An alarming new report from the U.N. urges world leaders to address the worldâ€™s increasingly unsustainable trajectory of development. The report warns of future food, water, and energy shortages as the global population expands to a potential 9 billion inhabitants by 2050. If world leaders donâ€™t act fast, 3 billion people could be pushed into poverty over the next 30 years.
The report entitled â€œResilient People, Resilient Planet: a Future Worth Choosingâ€ was authored by the U.N.â€™s new high-level panel on global sustainability. The panel is a new initiative from UN secretary-general Ban Ki-moon who has made sustainable development a central plank of his second term in office.
In total, the panel came up with 56 recommendations to integrate sustainable development in global economic models and make it a practical consideration for governments. At the heart of the panelâ€™s approach was a focus on placing people squarely within discussions over sustainable development.
Finlandâ€™s president Tarja Halonen, co-chair of the new panel, stated that â€œeradication of poverty and improving equity must remain priorities for the world community,” she said. “The panel has concluded that empowering women and ensuring a greater role for them in the economy is critical for sustainable development.”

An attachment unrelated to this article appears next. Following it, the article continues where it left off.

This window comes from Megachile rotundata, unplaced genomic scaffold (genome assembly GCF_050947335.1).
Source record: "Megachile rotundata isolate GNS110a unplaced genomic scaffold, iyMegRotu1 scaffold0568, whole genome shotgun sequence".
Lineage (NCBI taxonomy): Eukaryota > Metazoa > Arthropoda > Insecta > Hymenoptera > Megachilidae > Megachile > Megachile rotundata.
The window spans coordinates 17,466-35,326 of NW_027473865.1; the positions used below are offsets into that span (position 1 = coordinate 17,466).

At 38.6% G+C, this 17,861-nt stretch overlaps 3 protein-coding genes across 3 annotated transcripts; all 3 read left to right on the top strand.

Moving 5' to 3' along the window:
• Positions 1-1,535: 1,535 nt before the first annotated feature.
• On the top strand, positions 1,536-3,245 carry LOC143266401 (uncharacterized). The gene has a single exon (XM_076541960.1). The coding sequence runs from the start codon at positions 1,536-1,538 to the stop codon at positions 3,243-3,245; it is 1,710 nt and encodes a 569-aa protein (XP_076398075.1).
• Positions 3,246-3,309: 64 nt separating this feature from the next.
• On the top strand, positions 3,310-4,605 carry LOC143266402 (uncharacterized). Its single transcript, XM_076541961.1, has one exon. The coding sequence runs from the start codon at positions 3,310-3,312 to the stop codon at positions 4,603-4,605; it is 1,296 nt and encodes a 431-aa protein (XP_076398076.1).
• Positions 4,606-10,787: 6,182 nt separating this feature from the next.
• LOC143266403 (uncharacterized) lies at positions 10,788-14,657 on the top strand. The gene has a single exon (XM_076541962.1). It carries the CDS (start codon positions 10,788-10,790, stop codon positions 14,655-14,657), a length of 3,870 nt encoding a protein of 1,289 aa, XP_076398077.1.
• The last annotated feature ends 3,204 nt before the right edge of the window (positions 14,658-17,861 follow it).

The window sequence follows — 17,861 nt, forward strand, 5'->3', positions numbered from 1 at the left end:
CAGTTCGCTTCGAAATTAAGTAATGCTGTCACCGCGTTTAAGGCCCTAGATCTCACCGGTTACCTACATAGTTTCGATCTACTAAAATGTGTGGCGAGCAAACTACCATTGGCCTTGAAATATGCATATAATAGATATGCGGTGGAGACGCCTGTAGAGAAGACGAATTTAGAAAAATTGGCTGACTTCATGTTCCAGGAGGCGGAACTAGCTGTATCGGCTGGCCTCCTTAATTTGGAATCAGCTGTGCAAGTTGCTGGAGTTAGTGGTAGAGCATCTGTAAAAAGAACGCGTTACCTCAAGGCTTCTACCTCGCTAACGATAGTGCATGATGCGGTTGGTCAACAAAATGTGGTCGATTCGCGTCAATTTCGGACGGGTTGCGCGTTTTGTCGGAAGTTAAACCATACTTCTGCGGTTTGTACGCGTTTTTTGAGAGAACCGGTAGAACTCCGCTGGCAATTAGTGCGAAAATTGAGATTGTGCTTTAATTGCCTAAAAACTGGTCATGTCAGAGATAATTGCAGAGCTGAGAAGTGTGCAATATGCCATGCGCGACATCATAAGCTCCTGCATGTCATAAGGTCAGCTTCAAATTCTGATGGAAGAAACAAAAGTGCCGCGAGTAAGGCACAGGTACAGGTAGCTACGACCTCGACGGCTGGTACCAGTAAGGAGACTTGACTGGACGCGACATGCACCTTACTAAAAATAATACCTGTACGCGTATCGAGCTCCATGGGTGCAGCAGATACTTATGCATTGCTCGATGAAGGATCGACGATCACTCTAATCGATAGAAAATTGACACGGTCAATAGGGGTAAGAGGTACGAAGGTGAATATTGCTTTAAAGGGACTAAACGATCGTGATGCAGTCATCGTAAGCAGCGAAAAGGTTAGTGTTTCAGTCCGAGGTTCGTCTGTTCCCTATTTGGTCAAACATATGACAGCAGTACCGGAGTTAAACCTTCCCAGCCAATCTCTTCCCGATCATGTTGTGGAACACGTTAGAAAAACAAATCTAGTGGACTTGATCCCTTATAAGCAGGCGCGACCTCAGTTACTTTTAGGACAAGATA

The aim of the report was therefore to provide human solutions to both environmental and social problems. And a closer look at the world environmental problems leaves much to be worried about.
Greenhouse gases are rising at unprecedented levels while marine ecosystems face mass extinctions and water resources exhibit increasing scarcity. In order to feed the world in 2050, the UN FAO estimates that agricultural production needs to jump by 70%.
In order to tackle the worldâ€™s pressing problems, the panel call on governments to phase out fossil fuel subsidies and invest heavily in greener forms of development. Governments should also work together on an â€œevergreen revolutionâ€ to double agricultural productivity while reducing resource use and the loss of biodiversity.
Image CC licensed by World Economic Forum: Ban Ki-moon – World Economic Forum Annual Meeting 2012